An important step came from a discussion on these audits held with the management team of the Aerospace Group of Bendix.  They suggested that the acceptance of an audit proceeding would be greatly enhanced if it were conducted on a peer-to-peer basis.  Thus, the audit would be carried out by other Directors of Engineering from other corporate divisions, facilitated by staff from corporate headquarters.  This would have the additional benefit of getting several other Directors of Engineering to think about such matters for a day or two and would serve as a useful educational experience for them: thinking about someone else's problems.  Additionally, we made a practice of having as one of the audit team the Director of Engineering from the division which was next to be audited, so they would know exactly what to expect when it was their turn.


Roughly, the format was to take the first day to have the resident Director of Engineering and his associates present to the audit team the strategic plans of the division and how the engineering organization meant to fulfill its role in that plan.  This included reviews of personnel, facilities and equipment. The Director of Engineering also listed the problems he faced and solicited the help of the audit team (his peers from other divisions) on those problems.  A joint dinner than evening helped ease up the conversation. The next day was spent in discussion of the issues that had been raised and in preparation of a report.  This report was completed by the Director of Engineering and presented by him to his General Manager, with a copy to the Chief Technical Officer of the Company (me).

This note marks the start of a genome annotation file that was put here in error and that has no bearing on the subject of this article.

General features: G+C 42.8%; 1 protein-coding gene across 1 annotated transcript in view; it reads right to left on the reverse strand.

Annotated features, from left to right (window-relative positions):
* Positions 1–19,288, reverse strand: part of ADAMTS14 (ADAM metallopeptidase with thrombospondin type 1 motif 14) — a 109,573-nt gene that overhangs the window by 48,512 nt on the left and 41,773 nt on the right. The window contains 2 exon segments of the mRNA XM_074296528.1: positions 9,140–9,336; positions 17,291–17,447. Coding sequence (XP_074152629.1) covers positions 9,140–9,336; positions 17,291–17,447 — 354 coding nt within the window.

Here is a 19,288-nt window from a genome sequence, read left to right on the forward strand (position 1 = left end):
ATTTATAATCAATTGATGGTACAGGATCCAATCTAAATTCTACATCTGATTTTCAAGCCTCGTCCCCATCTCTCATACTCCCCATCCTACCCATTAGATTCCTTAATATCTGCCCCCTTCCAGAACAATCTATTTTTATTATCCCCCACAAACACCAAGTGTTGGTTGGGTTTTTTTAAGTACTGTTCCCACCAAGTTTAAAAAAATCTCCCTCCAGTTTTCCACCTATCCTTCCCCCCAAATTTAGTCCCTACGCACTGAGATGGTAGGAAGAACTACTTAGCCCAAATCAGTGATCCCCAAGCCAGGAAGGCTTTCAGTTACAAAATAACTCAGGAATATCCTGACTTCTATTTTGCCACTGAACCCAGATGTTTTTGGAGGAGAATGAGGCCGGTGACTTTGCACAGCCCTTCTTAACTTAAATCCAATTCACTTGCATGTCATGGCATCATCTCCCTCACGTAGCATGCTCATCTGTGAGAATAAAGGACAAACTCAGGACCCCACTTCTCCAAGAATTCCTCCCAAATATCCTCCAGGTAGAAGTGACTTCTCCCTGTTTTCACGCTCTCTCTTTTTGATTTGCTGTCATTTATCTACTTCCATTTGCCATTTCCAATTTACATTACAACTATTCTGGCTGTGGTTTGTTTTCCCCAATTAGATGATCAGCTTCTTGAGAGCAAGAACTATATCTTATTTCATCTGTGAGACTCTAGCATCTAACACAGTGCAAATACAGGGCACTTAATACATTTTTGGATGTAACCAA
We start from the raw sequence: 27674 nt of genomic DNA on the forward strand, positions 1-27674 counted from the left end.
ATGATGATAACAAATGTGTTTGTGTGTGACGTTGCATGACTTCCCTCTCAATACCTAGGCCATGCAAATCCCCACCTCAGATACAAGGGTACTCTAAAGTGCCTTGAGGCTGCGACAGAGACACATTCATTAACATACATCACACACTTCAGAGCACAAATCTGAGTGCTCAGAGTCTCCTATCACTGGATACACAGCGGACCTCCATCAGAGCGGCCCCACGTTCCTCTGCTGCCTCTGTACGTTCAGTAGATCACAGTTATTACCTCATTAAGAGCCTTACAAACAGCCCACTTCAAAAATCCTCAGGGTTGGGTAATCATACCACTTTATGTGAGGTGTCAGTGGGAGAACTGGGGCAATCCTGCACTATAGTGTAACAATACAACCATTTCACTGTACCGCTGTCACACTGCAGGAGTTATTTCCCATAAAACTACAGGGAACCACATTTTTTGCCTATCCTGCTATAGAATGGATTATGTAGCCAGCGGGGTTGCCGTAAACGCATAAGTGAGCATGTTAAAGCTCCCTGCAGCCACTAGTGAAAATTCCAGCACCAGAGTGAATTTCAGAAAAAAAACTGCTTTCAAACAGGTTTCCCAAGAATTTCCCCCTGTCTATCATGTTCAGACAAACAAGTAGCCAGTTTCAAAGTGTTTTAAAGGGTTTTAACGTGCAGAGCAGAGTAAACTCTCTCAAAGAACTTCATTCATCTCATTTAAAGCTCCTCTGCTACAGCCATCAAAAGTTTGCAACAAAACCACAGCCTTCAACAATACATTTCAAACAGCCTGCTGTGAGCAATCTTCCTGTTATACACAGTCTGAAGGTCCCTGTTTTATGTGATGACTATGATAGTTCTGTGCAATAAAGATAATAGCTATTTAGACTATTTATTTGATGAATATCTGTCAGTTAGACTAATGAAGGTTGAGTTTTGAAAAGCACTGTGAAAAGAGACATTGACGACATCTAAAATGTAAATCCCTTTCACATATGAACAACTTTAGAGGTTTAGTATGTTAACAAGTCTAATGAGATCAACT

This was clearly a major improvement and was the manner in which quite a number of such audits were carried out.  It involved quite a bit of preparation by the Director of Engineering who was being audited and it required several other Directors of Engineering to take a couple of days out of their busy schedules to carry out the audit.  But this form of audit was felt, by those involved, to be a valuable aid in getting some planning and analysis work done that should have been done anyway. And for those carrying out the audit, it was an important broadening experience and a chance to see someone else's problems.  On balance, it appeared to be accepted reasonably well.  Unfortunately, the experiment died (as far as I know) at the time of the Allied Corporation's acquisition of Bendix, which brought an entirely different culture to bear.


So the experiment must be regarded as incomplete.  But I have always felt that we were getting close to something useful that deserved to be followed up.  I do not know if anyone else has attempted anything like this at other companies.  The engineering audits in the literature appear to be of safety or compliance with standards -- or, indeed, of the financial aspects of engineering.  But I know of no other audits of engineering management.  But I record our experience here as a stimulus to someone else in case they are inclined to explore in this same territory.